This topic comes up when I am assigned to engineer. I believe that the engineer should have the say what goes on inside the cab while the vehicle is in motion. My reason is if your involve in a wreck who is going to be sited. In a case that happen in a county next to mine a quint responding code 3 T-Boned a car a killed the occupants inside. The driver tried in court for the deaths, and the local media covered the story only on the driver. My understanding is that the officer riding in the appropriate seat was not charged or any actions taken. Only internal. With this accident speed was a factor and responding to a general alarm drop. Looking for opinions on this and if some dept's have SOG's on the topic.
The Officer is responsible for the orders of the truck. He will advise of what route should be taken, what to look for upon arrival at the scene and position of the apparatus at the scene. He is in command of the apparatus. However the Engineer is responsible for the safety of the responding and returning apparatus. It is his/her job to make sure the orders get carried out in an safe manner and provide the environment for the crew to get the job done
I guess it depends on what you mean by being in charge. As an officer I feel it is my reasonability to control the speed of the response depending on the situation at hand. The driver is ultimately responsible for his actions. For example if an officer instructed the engineer to speed up and he felt this was unsafe it is with in his right to question and act accordingly. It is a fine line indeed but it is the officer's responsibility for proper placement of the vehicle to ensure the success of the operation. So the answer I guess is the driver is responsible to maintain that the engine arrives in a safe manner obeying all traffic conditions, while the officer is in charge of the route, placement an operation.
As an Engineer driving to a call, you are ultimately responsible to get the apparatus to the call in a safe mannor.
The Officer should be concerned with what is being said over the radio so that he knows what he, and his crew
needs to do when they arrive on the seen. It's just plain commin sense.
oh so agreed, the engineer the fire officer, anyone sitting along side of the driver that one higher up then the driver and second the passenger seat everyone know is left for the officer/engineer in charge. and he should have the truck and the driver under control thats why he;s there. tell him slow down only 100th alarm today. it's clear to go into the intersection.
what happened internally anything?
Every post on here is correct, If your driving the apparatus it is totally to be under your control at all times, no exceptions or excuses, and everyone in it riding with you should understand what you expect of them when your operating the vehicle. " Your like the catcher on a baseball team,you control the game" a quote from Andy Etchebaren, former Balto. Orioles catcher, I was 9 years old when I heard that gem. If you wreck it and they find you were operating the vehicle in and unsafe manor including speeding and some one is injured or die's as a result of your inatentiveness or lack of due reguard for anothers safety you will be charged, and can be found guilty of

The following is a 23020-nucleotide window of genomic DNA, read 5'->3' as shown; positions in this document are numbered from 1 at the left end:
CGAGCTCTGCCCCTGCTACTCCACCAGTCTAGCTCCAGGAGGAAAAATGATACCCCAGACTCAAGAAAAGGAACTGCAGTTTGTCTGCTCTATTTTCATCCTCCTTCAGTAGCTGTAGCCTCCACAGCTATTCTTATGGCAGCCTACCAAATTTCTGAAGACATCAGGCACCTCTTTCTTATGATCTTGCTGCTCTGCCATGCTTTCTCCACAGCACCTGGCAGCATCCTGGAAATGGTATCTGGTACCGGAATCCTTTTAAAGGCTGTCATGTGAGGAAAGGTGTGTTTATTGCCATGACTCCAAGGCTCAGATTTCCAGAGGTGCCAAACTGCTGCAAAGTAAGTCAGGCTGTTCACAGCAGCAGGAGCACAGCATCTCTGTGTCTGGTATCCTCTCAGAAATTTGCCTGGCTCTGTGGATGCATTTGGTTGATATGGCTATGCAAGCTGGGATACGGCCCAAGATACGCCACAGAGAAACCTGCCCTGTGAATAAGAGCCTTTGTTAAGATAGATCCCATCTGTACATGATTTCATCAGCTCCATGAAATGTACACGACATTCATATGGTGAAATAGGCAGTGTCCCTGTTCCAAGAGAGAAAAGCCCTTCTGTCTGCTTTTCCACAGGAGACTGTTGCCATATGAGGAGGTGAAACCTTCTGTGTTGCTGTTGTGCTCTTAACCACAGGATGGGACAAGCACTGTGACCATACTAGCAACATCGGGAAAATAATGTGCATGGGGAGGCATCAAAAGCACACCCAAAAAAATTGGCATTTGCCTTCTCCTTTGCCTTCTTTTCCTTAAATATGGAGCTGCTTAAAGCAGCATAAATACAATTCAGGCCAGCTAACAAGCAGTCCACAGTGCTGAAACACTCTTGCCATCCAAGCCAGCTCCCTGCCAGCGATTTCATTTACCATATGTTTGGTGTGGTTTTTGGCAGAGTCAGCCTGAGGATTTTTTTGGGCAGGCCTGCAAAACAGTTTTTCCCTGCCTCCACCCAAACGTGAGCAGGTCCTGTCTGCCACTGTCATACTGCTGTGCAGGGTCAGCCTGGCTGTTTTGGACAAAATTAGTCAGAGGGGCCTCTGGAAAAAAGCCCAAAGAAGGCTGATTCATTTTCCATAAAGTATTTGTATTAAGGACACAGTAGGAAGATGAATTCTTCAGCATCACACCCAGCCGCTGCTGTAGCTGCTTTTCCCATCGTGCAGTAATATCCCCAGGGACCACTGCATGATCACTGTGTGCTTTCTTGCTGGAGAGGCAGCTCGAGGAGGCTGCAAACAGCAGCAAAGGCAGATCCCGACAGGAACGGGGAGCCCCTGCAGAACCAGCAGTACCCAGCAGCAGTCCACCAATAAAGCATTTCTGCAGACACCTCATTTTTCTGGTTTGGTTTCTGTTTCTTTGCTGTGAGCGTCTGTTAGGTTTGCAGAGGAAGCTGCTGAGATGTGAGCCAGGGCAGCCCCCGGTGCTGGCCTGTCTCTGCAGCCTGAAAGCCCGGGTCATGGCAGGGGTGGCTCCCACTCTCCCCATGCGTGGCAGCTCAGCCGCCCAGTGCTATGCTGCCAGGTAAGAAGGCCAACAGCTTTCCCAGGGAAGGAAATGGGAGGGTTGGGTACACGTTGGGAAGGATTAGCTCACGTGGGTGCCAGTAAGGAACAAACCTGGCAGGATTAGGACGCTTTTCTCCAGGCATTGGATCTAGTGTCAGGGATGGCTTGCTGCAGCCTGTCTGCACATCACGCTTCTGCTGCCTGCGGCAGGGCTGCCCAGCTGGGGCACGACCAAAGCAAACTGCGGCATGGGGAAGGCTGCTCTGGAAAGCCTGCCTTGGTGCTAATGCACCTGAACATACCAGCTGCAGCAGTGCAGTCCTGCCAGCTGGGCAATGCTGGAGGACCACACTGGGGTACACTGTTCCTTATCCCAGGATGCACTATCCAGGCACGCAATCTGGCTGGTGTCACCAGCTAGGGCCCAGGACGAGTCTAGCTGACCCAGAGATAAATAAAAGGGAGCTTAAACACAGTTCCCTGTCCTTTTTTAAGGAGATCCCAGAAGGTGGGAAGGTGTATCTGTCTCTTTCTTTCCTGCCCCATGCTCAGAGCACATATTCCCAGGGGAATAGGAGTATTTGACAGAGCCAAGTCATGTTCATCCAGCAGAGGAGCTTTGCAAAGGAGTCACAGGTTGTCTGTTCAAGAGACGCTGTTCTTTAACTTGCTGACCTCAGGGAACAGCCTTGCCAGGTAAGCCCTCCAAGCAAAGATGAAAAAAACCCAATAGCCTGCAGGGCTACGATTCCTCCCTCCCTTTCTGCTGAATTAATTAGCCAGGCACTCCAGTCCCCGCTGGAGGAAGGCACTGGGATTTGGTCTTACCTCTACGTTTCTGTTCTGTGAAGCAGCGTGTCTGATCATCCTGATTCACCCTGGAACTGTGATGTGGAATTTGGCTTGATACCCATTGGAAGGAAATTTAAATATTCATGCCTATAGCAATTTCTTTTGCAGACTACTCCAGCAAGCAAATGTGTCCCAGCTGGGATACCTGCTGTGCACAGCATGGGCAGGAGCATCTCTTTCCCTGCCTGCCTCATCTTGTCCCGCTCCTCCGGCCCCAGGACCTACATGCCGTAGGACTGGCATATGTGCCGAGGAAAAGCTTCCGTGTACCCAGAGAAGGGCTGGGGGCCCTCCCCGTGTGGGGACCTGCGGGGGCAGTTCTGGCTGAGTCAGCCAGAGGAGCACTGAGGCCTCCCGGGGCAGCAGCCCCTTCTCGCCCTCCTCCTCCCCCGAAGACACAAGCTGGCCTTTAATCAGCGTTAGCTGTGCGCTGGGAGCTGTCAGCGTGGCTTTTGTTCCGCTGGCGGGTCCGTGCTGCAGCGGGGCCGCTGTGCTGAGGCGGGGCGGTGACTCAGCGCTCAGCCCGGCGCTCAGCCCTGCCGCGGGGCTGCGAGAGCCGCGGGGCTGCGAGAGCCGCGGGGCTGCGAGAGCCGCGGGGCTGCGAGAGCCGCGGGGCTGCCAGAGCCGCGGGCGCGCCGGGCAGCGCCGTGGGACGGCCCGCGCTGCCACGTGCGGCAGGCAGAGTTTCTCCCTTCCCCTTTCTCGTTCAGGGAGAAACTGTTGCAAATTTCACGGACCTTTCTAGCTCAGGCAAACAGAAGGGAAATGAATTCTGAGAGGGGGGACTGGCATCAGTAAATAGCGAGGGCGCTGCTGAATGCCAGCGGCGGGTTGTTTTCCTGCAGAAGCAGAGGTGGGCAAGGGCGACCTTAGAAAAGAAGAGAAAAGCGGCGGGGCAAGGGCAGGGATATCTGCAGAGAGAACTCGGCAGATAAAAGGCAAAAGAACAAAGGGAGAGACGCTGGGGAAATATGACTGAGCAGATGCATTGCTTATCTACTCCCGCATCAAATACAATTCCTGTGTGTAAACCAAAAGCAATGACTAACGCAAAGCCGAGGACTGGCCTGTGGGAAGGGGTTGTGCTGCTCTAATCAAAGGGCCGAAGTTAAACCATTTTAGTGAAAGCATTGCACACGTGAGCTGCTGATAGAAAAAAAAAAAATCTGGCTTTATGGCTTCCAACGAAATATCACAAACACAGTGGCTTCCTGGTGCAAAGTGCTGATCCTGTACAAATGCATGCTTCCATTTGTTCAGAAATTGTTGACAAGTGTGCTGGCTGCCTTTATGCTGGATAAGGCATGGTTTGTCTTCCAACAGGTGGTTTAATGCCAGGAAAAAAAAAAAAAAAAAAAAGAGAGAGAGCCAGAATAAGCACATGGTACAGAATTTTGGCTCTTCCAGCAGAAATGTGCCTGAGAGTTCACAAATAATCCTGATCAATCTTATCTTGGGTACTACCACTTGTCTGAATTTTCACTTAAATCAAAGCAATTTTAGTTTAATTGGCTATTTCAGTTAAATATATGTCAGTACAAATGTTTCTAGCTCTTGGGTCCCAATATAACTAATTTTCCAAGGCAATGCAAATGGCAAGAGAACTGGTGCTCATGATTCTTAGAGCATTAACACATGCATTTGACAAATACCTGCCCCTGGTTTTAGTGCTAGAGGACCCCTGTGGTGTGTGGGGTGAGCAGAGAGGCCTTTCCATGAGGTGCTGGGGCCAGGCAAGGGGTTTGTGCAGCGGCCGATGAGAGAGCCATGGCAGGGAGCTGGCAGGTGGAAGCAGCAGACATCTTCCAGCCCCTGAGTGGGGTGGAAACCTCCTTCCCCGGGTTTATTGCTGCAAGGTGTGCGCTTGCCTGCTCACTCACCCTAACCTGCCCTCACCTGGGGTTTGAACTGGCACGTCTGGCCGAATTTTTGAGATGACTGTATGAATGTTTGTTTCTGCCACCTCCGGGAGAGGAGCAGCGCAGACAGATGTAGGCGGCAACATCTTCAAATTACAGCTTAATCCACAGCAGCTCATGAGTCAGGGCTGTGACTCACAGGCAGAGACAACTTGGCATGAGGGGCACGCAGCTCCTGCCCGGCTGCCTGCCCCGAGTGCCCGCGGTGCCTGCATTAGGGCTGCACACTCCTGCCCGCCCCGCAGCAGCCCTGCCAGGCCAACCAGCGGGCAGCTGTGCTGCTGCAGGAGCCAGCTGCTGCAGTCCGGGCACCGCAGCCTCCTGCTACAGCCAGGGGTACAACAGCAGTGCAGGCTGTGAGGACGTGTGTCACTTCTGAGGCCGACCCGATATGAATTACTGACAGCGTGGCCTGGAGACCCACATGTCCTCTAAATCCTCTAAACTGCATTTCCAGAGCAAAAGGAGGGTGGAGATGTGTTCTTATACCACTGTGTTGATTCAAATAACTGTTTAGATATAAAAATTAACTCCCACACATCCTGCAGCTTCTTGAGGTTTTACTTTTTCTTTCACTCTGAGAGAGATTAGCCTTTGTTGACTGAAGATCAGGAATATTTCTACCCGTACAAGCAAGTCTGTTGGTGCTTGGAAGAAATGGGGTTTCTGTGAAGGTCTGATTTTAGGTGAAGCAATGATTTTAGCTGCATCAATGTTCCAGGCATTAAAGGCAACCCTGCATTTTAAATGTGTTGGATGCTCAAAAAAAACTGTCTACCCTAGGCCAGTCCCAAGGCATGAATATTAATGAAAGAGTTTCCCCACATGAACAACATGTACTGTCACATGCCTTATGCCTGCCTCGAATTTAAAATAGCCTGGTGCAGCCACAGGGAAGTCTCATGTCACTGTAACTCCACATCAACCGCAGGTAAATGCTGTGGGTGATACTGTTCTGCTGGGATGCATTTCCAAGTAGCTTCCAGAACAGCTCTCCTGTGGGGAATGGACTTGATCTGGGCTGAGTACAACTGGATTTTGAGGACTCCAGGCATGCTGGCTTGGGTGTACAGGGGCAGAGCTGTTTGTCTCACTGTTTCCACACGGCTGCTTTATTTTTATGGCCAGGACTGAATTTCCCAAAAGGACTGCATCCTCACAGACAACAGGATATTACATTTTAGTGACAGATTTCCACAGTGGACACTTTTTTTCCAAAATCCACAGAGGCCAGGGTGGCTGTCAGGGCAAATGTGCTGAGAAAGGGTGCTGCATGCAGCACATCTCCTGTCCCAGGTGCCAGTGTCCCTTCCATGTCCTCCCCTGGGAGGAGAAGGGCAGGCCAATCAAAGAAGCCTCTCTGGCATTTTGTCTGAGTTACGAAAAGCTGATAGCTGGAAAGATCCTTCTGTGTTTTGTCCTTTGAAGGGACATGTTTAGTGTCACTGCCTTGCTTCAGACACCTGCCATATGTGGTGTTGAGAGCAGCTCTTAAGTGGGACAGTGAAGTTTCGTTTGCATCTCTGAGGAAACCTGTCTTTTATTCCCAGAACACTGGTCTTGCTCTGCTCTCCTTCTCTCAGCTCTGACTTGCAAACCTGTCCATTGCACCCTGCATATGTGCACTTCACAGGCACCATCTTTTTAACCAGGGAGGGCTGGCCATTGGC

Criminal Negligence, I don't know the penalties for that but it cannot be very plesant.
Hey Drew; No judgements from me just a few question ok here we go who is in charge of your company? who is responseable for the apparatus while in motion? Drew from my point of view and remeber I am a chief the officer should make sure that all aboard the apparatus are ready to go before the rig moves and that the driver has a clear view out all windows that they need before the rig moves that is how this Chief see's things the co"s job is safety always for the firefighters and the public
Chief Don Horn
I AGREE.....It is the engineers beast and he is IN CHARGE!!!! Just like when I was a rookie. If I needed to study a tool or what was in a compartment...I went to the engineer and asked if I could play with his toys!!!!!
Unfortunatley, on the legal aspect, the driver is the one responsible if anyting were to happen. But, at the same time as far as morals go, it is the responsibility of every crew member that steps foot on that apparatus to ensure each others saftey. If the driver is not being safe, then it is the job of the highest ranking officer on board to remedy the issue. The driver has the responsibility to drive safley and know the limitations of the equipment, and his or her driving abilities. Guys, as a fellow friend and firefighter of mine always says, "Murphy is the only one that makes it on every truck." Accidents do happen, but it is our responsibility to be safe.